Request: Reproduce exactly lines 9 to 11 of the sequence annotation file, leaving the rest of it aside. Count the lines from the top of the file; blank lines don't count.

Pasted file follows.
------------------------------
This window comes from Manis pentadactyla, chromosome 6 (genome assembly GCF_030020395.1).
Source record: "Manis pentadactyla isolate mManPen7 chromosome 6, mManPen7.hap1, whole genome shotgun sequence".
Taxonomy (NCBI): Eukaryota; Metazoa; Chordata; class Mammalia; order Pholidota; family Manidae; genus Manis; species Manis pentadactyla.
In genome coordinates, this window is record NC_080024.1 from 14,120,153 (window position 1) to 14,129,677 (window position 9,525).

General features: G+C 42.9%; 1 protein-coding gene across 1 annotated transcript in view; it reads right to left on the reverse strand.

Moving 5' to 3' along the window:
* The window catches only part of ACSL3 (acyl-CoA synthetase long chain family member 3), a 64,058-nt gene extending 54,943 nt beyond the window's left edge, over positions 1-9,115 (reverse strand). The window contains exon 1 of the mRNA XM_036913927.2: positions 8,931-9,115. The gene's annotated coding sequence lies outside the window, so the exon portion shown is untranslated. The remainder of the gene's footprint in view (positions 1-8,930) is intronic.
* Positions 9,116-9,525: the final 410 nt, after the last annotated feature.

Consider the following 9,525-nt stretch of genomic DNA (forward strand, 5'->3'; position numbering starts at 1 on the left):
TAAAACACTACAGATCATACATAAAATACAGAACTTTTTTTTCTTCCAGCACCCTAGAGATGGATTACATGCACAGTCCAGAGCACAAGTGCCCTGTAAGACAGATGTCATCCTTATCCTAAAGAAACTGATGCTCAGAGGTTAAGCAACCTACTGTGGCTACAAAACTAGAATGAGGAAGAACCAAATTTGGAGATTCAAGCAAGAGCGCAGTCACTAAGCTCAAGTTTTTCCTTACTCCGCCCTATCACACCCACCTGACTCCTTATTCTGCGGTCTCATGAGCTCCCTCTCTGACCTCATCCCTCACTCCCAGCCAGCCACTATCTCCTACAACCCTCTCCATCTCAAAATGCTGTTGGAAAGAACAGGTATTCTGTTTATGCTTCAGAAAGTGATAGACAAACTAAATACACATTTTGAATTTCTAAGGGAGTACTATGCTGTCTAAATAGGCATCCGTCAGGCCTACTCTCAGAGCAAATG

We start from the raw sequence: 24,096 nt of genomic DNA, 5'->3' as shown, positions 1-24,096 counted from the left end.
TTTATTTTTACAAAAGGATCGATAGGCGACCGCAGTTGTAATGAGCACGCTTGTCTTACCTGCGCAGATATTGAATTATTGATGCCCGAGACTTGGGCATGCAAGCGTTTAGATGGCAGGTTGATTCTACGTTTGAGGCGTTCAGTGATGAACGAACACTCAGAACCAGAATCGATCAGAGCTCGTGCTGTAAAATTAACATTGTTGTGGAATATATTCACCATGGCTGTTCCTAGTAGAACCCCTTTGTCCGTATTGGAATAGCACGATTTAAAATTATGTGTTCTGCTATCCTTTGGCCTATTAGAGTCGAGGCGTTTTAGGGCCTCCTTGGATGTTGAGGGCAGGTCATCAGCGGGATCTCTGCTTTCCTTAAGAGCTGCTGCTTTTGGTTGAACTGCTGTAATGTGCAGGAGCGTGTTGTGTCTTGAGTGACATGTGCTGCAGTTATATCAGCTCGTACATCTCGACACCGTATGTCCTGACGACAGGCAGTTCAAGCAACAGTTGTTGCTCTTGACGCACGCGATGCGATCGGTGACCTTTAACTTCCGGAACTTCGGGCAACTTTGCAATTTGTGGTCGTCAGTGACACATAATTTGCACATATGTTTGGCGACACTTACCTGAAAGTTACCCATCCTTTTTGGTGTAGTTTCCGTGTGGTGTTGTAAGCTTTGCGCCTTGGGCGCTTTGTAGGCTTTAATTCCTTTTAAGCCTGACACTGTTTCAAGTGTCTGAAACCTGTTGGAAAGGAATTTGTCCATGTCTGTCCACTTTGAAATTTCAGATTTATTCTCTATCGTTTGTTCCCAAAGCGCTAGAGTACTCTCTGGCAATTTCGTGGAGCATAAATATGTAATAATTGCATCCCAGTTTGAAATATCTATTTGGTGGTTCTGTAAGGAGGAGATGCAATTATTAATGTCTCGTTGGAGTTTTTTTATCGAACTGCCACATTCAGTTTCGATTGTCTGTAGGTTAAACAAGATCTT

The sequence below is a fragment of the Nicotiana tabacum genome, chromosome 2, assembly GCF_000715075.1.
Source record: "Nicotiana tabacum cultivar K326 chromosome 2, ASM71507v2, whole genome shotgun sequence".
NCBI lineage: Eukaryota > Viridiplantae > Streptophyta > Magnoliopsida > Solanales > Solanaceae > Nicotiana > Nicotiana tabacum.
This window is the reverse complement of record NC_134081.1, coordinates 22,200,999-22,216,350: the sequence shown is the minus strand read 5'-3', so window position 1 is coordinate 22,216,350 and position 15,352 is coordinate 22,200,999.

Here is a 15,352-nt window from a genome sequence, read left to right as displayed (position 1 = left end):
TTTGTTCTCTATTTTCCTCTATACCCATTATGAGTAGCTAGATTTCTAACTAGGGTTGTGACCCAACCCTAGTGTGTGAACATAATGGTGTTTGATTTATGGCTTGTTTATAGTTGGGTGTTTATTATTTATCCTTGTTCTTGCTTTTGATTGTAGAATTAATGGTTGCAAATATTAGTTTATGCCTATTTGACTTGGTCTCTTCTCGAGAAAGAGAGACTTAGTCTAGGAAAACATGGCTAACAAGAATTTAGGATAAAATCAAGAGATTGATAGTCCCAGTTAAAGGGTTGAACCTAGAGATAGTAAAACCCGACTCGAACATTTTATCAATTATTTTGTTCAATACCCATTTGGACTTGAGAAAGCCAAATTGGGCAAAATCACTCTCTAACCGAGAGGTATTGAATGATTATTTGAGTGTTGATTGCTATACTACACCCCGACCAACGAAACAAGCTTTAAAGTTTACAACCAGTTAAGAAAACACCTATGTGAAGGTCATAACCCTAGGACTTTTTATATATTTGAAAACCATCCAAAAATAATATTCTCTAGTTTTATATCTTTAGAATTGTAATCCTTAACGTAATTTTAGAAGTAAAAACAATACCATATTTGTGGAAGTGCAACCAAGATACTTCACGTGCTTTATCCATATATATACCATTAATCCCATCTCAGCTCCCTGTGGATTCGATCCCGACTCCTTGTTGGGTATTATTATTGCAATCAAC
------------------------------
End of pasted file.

Consider the following 9,525-nt stretch of genomic DNA (forward strand, 5'->3'; position numbering starts at 1 on the left):
TAAAACACTACAGATCATACATAAAATACAGAACTTTTTTTTCTTCCAGCACCCTAGAGATGGATTACATGCACAGTCCAGAGCACAAGTGCCCTGTAAGACAGATGTCATCCTTATCCTAAAGAAACTGATGCTCAGAGGTTAAGCAACCTACTGTGGCTACAAAACTAGAATGAGGAAGAACCAAATTTGGAGATTCAAGCAAGAGCGCAGTCACTAAGCTCAAGTTTTTCCTTACTCCGCCCTATCACACCCACCTGACTCCTTATTCTGCGGTCTCATGAGCTCCCTCTCTGACCTCATCCCTCACTCCCAGCCAGCCACTATCTCCTACAACCCTCTCCATCTCAAAATGCTGTTGGAAAGAACAGGTATTCTGTTTATGCTTCAGAAAGTGATAGACAAACTAAATACACATTTTGAATTTCTAAGGGAGTACTATGCTGTCTAAATAGGCATCCGTCAGGCCTACTCTCAGAGCAAATG

We start from the raw sequence: 24,096 nt of genomic DNA, 5'->3' as shown, positions 1-24,096 counted from the left end.